We assume that we have a two-arm trial in which there are *M* primary outcomes. We are interested in testing the null hypotheses *H*_{j} (*j* = 1, … , *M*) that there is no intervention effect on the nominated outcomes. The test statistics *t*_{j} are used to test the null hypotheses *H*_{j}. Further suppose that there is an overall null hypothesis \( H(M)={\bigcap}_{j=1}^M{H}_j. \) Under this overall hypothesis, the joint test statistic (*t*_{1}, … , *t*_{M}) has a M-variate distribution. We denote *p*_{j} as the marginal, unadjusted *p*-values obtained from the appropriate statistical test associated with analysing each outcome separately in a univariate framework. For example, when analysing continuous outcomes, an unpaired Student’s t-test may be used or when analysing binary outcomes a Chi-squared test may be used to investigate the intervention. To control the FWER a correction method is then applied to the unadjusted *p*-values (*p*_{j}). We compare the following commonly used adjustment methods in this paper: Šidák, Bonferroni, Holm, Hochberg and Hommel. In addition, we consider the Dubey/Armitage-Parmar (D/AP) adjustment and Stepdown minP resampling procedure which take account of the pairwise correlation between the outcomes.

The method proposed by Šidák is defined as \( {p}_j^{\overset{\check{} }{\mathrm{S}}\mathrm{i}}=1-{\left(1-{p}_j\right)}^M \). Equivalently, the significance level could be adjusted to \( {\alpha}^{\overset{\check{} }{\mathrm{S}}\mathrm{i}}=1-{\left(1-\alpha \right)}^{1/M} \), where *α* is the unadjusted significance level. Under the assumption that the outcomes are independent, the adjustment can be derived as

$$ {\displaystyle \begin{array}{c}P\left( no\ Type\kern0.28em I\kern0.28em error\kern0.28em on\kern0.28em \mathbf{1}\kern0.28em test\right)=1-{\alpha}^{\overset{\check{} }{\mathrm{S}}\mathrm{i}},\\ {}\to P\left( no\ Type\kern0.28em I\kern0.28em error\kern0.28em on\kern0.28em \mathbf{M}\kern0.28em test s\right)={\left(1-{\alpha}^{\overset{\check{} }{\mathrm{S}}\mathrm{i}}\right)}^M,\\ {}\to P\left(\boldsymbol{atleast}\ on e\ Type\kern0.28em I\kern0.28em error\kern0.28em on\kern0.28em \mathrm{M}\kern0.28em test s\right)=1-{\left(1-{\alpha}^{\overset{\check{} }{\mathrm{S}}\mathrm{i}}\right)}^M=\alpha .\end{array}} $$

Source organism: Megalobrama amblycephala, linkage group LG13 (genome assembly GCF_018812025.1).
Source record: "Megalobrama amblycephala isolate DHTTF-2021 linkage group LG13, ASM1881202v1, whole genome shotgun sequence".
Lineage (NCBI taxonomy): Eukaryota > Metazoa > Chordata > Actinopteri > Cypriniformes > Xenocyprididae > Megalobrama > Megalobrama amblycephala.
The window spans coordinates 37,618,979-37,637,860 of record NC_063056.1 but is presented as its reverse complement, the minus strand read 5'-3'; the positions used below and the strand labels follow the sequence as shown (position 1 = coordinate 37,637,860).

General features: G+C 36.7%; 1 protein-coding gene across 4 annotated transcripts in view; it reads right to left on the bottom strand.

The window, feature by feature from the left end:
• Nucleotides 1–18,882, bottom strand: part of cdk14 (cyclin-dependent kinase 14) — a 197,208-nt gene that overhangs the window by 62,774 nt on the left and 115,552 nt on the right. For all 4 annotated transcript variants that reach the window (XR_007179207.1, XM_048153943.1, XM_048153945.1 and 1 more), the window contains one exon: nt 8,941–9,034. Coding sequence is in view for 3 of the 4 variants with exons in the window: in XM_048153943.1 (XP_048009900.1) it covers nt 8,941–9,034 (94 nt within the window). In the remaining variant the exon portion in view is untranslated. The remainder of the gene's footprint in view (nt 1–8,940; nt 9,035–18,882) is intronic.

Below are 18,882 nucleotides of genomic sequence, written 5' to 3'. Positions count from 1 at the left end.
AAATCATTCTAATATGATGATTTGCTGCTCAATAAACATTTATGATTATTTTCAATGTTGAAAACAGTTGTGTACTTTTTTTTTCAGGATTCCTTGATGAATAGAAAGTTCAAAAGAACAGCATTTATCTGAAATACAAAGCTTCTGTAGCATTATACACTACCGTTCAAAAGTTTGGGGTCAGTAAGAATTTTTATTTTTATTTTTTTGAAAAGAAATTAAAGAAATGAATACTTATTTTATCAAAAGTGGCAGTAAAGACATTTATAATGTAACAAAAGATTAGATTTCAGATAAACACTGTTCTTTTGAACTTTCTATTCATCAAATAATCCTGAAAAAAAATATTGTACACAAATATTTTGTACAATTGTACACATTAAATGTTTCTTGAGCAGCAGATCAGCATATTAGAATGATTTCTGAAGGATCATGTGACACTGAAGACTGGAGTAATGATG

The Bonferroni method is the most common approach to account for multiplicity due to its simplicity. In this method, the unadjusted *p*-values *p*_{j} are multiplied by the number of primary outcome. The Dubey/Armitage-Parmar (D/AP) is an ad-hoc method based on the Šidák method, which takes into account the correlation between the outcomes [11]. The adjusted *p*-value is \( {p}_j^{adj}=1-{\left(1-{p}_j\right)}^{g(j)} \) where *g*(*j*) = *M*^{1 − mean ρ(j)} and *mean ρ*(*j*) is the mean correlation between the *j*^{th} outcome and the remaining *M* − 1 outcomes. When using this method in the analysis of multiple outcomes, the mean correlation may be estimated from the data. There has been little theoretical work to assess the performance of this approach [11].One of the nice properties of the D/AP procedure, which may have contributed to its development, is that when the average of the correlation coefficients is zero, the D/AP adjustment is according to the Bonferroni test, and when the average correlation coefficient is one, the D/AP adjusted and the unadjusted *p*-values are the same. The Holm method [8] involves a step-down method, whereby the unadjusted *p*-values are ordered from smallest *p*_{(1)} to largest *p*_{(M)} and each unadjusted *p*-value is adjusted as \( {p}_{(k)}^{Holm}=\left(M-k+1\right)\ {p}_{(k)} \), where *k* = 1, … *M* is the rank of the corresponding *p*-value. Then starting with the most significant p-value (smallest p-value), each adjusted *p*-value is compared to the nominal significance level, until a p-value *greater* than the significance level is observed after which the method stops [21]. The Hochberg step-up method [9] is similar to the Holm step-down method but works in the other direction. For this method, the unadjusted *p*-values are ranked from largest *p*_{(1)} to smallest *p*_{(M)} and adjusted as \( {p}_{(k)}^{Hoch}=\left(M-k+1\right)\ {p}_{(k)} \). Starting with the least significant *p*-value (largest *p*-value), each adjusted *p*-value is compared to the pre-specified significance level, until a *p*-value *lower* than the significance level is observed after which the method stops [21]. Contrary to the Šidák based approaches, this is a semiparametric method meaning the FWER is only controlled when the joint distribution of the hypotheses test statistics is known, most commonly multivariate normal [22]. The Hommel method [10] is another data-driven stepwise method. For this method, the unadjusted *p*-values are ranked from largest *p*_{(M)} to smallest *p*_{(1)}. Then let *l* be the largest integer for which \( {p}_{\left(M-l+j\right)}>\frac{j\alpha}{l} \) or all *j* = 1, … *l*. If no such *j* exists then all outcomes can be deemed statistically significant; otherwise, all outcomes with \( {p}_i\le \frac{\alpha }{j} \) may be deemed statistically significant, where *j* = 1, … , *M*; *i* = 1, … , *M*. To control the FWER, the Hommel method requires that the joint distribution of the overall hypothesis test statistic is known.